Additive Manufacturing Adds Up

Published: Saturday, 19 July 2014 14:02
Written by Don Musilli

Now that 3D Printing has started to move into replacing traditional reductive CNC fabrication process the ability to change tthe economic landscape in towns and cities not originally part of the manufacturing centers in the U.S. can keep their small town feel but have a high tech economy. No smoke stacks, no large, ugly metal buildings and no dirty work environments. The use of additive manufactuing allows someone to produce a wide variety of products from many materials in a building that doesn't have to be in an industrial park.

EIC has been working for almost 9 months to generate interest in using 3D Printing ( additive manufacturing) with the local school systems in both Sarasota and Charlotte counties. We acquired our first 3D Printer from MakerBot. This is their new Replicator Fifth Generation unit that prints in PLA only but has a lot of features that make it very easy to use, even for the novice. That unit was followed by a MakerBot Replicator 2X Experimental unit that has two print heads and prints in ABS.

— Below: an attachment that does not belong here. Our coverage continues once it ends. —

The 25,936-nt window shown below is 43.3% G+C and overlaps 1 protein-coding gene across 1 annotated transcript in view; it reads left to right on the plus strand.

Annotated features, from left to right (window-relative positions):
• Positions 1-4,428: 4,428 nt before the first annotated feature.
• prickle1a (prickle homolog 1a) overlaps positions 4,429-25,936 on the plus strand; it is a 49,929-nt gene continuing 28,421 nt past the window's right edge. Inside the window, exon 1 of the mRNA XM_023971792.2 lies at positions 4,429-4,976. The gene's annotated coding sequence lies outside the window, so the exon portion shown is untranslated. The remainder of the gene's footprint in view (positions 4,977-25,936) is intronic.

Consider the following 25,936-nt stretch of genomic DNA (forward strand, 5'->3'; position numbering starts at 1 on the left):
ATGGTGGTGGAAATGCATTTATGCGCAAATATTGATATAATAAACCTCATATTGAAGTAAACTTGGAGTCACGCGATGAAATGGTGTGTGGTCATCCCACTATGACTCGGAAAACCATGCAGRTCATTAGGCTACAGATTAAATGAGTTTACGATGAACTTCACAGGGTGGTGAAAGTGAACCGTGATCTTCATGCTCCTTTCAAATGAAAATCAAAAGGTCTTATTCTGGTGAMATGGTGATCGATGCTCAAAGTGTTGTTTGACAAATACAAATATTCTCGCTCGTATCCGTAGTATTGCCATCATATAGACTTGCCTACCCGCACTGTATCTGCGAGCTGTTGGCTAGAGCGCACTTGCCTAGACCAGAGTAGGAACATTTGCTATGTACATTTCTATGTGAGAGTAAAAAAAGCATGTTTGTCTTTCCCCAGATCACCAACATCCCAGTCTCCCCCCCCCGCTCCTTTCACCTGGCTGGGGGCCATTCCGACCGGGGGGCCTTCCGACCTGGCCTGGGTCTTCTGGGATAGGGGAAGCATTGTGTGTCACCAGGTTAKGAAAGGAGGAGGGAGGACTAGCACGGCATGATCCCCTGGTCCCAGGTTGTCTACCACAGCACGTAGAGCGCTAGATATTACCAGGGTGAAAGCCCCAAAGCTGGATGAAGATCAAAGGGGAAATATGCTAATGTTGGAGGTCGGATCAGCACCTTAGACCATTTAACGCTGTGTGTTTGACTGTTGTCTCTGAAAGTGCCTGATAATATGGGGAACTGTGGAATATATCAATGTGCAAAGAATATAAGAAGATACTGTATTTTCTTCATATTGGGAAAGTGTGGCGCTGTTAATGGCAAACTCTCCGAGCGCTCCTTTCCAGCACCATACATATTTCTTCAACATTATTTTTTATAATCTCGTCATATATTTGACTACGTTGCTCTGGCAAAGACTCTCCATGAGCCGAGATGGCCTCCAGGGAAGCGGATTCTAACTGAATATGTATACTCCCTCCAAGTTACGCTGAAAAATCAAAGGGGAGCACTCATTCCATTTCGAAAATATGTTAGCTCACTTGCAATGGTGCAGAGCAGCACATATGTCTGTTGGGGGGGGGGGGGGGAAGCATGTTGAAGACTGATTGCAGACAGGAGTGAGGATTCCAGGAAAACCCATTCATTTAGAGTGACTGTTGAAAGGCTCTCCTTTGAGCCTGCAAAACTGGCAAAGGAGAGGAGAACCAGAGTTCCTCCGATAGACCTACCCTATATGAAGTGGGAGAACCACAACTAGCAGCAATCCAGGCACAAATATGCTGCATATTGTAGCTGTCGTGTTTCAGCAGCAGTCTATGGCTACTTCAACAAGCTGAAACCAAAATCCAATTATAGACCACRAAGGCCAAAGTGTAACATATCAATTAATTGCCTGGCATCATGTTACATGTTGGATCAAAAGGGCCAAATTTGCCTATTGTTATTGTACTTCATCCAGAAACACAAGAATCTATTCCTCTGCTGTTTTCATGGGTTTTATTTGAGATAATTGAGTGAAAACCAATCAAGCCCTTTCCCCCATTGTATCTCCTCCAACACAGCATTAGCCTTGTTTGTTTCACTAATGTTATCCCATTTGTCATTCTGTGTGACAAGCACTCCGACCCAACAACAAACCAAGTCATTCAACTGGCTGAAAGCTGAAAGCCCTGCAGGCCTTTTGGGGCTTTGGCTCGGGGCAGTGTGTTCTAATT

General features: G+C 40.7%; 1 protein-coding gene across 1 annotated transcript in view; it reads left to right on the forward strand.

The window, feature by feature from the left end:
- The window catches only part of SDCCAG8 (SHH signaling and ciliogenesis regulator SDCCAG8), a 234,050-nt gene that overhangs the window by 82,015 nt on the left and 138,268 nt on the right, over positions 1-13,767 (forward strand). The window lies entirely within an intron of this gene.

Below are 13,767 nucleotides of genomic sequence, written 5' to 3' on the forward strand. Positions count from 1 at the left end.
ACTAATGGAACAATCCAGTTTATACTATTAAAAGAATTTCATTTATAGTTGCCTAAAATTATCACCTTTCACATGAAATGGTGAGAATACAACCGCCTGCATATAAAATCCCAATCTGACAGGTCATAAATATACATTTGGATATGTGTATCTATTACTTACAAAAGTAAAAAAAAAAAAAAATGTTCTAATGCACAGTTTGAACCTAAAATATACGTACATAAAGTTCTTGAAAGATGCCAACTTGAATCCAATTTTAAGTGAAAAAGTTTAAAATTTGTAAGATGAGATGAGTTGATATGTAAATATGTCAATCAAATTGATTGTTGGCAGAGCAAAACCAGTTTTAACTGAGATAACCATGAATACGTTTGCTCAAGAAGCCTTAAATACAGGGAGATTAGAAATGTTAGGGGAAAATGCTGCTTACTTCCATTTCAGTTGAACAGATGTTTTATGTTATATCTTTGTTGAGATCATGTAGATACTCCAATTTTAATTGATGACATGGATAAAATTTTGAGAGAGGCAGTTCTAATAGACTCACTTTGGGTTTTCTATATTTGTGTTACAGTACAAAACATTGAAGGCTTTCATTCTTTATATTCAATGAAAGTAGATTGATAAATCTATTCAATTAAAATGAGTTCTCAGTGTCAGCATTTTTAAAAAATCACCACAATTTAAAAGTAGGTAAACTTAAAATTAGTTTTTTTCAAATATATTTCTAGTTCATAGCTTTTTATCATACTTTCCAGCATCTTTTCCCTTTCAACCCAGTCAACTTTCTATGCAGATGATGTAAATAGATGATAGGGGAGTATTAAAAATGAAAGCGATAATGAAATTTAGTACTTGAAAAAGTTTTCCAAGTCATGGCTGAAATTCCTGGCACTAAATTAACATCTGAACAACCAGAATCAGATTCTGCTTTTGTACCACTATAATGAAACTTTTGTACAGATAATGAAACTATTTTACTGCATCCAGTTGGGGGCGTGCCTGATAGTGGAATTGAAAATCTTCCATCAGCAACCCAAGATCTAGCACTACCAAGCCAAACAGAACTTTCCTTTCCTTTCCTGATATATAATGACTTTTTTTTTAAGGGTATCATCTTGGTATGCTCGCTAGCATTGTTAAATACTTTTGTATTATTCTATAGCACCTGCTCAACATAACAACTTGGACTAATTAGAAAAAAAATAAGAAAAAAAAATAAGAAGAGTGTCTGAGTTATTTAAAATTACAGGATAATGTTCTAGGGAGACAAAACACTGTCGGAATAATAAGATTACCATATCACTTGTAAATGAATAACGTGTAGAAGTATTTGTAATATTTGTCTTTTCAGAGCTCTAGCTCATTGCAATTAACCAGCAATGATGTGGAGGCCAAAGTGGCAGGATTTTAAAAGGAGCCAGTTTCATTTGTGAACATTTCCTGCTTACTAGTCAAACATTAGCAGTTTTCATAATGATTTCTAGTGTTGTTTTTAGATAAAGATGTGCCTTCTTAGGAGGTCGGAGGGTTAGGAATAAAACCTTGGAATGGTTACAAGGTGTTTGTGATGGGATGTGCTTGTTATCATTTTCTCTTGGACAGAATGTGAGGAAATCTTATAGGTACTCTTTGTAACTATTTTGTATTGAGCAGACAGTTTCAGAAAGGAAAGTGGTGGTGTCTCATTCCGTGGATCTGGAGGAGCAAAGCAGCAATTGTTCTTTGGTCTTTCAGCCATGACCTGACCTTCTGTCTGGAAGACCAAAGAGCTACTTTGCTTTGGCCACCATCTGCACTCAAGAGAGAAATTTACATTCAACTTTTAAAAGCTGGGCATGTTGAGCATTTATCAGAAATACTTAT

We recenlty ordered a new unit from Alpha Objects called the LulzBot TAZ4. This has one print head with the option to add a second print head. It also prints in PLA, ABS, HIPS, Nylon, Ninja Flex, Wood and Ceramic. It has a larger build platform than the MakerBot units so it will allow us to build some larger prototypes and designs.

EIC has exerted its influence to a number of schools in the greater Englewood area and as a result there are now 14 3D Printers in place in a 10 mile radius from EIC. Even the elementary school in Englewood has jumped on the bandwagon. And why not. 3D Printers are the perfect tool to take that creative idea generated by that young mind, put it on a computer screen which is a comfortable technology even for 5 year olds, and then send the creation to the printer and viola! They  can now hold their idea in their hand.

With faster printers coming on the market that can print in resolutions as fine as 20 microns ( ours print at 100 microns) the ability to not only quickly design and build a prototype but actually make viable, saleable products. To that end EIC is now using the High School STEM engineering students to design one-of-a-kind promotional items for a number of local businesses that generate revenue and at the same time connect the students skill sets to the real commercial world.

It is our belief that additive manufacturing will grow exponentially over the next 10 years with major shifts in manufacturing techniques taking place in 2015. 

For more information on EIC and our business incubator programs go to our website at: